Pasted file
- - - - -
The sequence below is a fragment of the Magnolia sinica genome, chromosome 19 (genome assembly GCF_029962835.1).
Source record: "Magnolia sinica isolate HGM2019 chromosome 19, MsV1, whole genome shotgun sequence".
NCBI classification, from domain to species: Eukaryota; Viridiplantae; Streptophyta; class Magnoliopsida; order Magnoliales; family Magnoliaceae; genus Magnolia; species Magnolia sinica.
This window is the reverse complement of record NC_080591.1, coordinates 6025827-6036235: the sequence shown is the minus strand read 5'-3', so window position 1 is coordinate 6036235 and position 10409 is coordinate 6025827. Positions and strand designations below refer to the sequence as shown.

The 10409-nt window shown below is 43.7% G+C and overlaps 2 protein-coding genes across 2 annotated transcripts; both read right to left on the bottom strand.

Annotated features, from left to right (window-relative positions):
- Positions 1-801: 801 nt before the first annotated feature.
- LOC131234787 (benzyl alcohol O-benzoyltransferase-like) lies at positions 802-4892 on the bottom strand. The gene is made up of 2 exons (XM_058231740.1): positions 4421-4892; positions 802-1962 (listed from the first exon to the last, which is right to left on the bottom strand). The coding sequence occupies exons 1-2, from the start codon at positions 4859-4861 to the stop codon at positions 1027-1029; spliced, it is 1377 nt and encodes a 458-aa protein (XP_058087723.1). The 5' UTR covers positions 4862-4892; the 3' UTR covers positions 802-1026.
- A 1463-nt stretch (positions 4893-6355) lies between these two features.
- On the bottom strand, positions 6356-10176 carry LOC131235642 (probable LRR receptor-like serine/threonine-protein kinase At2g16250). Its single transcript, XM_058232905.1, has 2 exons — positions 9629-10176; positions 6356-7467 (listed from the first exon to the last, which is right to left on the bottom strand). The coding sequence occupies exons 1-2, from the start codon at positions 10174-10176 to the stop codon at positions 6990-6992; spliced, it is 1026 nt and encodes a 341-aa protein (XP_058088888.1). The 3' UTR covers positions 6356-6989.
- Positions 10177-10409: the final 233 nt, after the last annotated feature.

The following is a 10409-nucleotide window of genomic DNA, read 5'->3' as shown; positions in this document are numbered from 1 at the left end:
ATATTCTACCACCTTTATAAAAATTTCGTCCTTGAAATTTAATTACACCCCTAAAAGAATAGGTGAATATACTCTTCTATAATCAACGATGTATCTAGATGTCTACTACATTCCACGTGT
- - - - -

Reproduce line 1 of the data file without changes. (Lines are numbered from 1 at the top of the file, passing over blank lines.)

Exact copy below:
The sequence below is a fragment of the Magnolia sinica genome, chromosome 19 (genome assembly GCF_029962835.1).